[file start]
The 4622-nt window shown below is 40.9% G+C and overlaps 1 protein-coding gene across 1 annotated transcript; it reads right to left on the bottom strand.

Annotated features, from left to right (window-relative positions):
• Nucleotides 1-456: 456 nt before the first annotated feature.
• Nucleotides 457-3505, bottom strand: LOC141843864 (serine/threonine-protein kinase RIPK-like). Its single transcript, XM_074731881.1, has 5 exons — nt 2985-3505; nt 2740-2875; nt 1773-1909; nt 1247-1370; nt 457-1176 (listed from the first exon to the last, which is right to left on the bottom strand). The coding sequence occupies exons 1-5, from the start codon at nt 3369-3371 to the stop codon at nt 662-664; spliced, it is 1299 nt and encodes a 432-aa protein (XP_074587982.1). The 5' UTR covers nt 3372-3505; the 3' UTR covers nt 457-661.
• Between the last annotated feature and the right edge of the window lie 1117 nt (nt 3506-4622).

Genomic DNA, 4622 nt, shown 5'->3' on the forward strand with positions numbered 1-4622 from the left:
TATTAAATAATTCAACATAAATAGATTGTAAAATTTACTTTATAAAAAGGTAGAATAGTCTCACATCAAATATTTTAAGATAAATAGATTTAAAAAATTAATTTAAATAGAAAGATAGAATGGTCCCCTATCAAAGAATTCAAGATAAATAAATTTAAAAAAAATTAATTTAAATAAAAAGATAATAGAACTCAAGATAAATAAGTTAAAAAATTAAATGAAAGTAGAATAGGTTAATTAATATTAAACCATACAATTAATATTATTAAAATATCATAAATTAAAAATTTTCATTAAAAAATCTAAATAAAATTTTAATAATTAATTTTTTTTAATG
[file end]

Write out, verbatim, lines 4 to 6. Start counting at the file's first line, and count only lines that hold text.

• Nucleotides 457-3505, bottom strand: LOC141843864 (serine/threonine-protein kinase RIPK-like). Its single transcript, XM_074731881.1, has 5 exons — nt 2985-3505; nt 2740-2875; nt 1773-1909; nt 1247-1370; nt 457-1176 (listed from the first exon to the last, which is right to left on the bottom strand). The coding sequence occupies exons 1-5, from the start codon at nt 3369-3371 to the stop codon at nt 662-664; spliced, it is 1299 nt and encodes a 432-aa protein (XP_074587982.1). The 5' UTR covers nt 3372-3505; the 3' UTR covers nt 457-661.
• Between the last annotated feature and the right edge of the window lie 1117 nt (nt 3506-4622).

Genomic DNA, 4622 nt, shown 5'->3' on the forward strand with positions numbered 1-4622 from the left: